Community health is a term that describes simple health services provided by laypeople outside of hospitals and clinics. These services are often free and accessible. They include health screenings, disease prevention, and counseling. These services are vital for the overall health of a community. Generally, the services are delivered by volunteers who are trained in the delivery of basic health services.
In the United States, nearly half of the population suffers from chronic illness and lack of access to care. Because of socioeconomic factors, many individuals living in low-income and rural areas are at a higher risk of not receiving appropriate care. In cases of emergency, patients, especially elderly diabetics, may be unable to access a doctor, making community health services vital. Additionally, the shortage of doctors in rural areas has led to the closure of some rural hospitals. Moreover, there are more than 7,000 primary care shortage areas and five thousand mental health shortage areas in the U.S.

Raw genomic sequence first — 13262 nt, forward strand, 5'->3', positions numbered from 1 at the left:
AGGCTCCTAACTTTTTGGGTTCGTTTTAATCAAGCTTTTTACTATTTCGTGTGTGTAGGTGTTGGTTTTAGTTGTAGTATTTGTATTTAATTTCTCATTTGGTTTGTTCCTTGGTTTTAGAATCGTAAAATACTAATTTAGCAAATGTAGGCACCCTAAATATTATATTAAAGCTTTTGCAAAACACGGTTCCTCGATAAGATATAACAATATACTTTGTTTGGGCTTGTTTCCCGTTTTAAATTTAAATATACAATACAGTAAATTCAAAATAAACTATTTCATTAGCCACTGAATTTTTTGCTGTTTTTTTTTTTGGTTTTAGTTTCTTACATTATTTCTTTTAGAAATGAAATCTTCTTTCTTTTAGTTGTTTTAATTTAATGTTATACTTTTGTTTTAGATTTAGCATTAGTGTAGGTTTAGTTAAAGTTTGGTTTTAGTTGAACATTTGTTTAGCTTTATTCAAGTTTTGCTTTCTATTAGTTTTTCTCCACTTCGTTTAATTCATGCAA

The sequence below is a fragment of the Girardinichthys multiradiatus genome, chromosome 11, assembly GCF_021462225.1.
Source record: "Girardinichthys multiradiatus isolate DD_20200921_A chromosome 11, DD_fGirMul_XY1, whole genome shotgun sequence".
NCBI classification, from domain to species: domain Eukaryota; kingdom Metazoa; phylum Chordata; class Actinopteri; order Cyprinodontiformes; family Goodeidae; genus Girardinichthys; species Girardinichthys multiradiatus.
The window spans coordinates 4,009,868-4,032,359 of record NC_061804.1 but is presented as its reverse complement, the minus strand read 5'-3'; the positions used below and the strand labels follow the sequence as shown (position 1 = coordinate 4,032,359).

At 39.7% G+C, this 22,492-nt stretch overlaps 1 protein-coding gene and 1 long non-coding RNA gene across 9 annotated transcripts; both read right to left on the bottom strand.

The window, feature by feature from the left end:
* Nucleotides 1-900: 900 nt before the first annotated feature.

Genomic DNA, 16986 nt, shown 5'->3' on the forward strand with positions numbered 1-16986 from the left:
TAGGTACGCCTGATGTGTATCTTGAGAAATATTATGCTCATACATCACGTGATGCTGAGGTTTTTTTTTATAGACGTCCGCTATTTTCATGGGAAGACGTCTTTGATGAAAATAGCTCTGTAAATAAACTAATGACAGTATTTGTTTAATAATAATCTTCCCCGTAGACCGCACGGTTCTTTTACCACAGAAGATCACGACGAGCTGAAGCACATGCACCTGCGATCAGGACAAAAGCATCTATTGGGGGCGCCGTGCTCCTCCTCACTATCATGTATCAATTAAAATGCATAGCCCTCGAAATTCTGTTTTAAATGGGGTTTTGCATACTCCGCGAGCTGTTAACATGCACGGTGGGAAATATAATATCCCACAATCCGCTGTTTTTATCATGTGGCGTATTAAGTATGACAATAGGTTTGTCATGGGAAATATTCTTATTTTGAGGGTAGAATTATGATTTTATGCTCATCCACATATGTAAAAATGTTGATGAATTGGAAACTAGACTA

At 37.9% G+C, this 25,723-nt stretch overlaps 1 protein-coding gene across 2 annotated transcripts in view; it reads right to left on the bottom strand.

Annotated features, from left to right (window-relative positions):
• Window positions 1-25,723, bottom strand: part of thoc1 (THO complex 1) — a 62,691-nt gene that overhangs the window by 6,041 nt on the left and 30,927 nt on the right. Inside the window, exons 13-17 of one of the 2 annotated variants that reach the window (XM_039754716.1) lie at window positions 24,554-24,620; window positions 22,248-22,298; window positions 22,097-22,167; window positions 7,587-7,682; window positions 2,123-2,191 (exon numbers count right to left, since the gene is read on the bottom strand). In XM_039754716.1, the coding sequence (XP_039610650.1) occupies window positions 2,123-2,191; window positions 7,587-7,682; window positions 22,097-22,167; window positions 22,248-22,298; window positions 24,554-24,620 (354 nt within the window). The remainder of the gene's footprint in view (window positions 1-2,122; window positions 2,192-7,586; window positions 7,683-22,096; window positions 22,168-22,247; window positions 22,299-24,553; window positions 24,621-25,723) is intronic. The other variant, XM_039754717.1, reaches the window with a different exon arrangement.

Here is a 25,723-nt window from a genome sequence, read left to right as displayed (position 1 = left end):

Community health centers provide essential services to residents and help them get insurance. These services reduce the incidence of expensive emergency care. These centers also advocate for better health care for vulnerable groups. They collaborate with other agencies to improve health status in the community.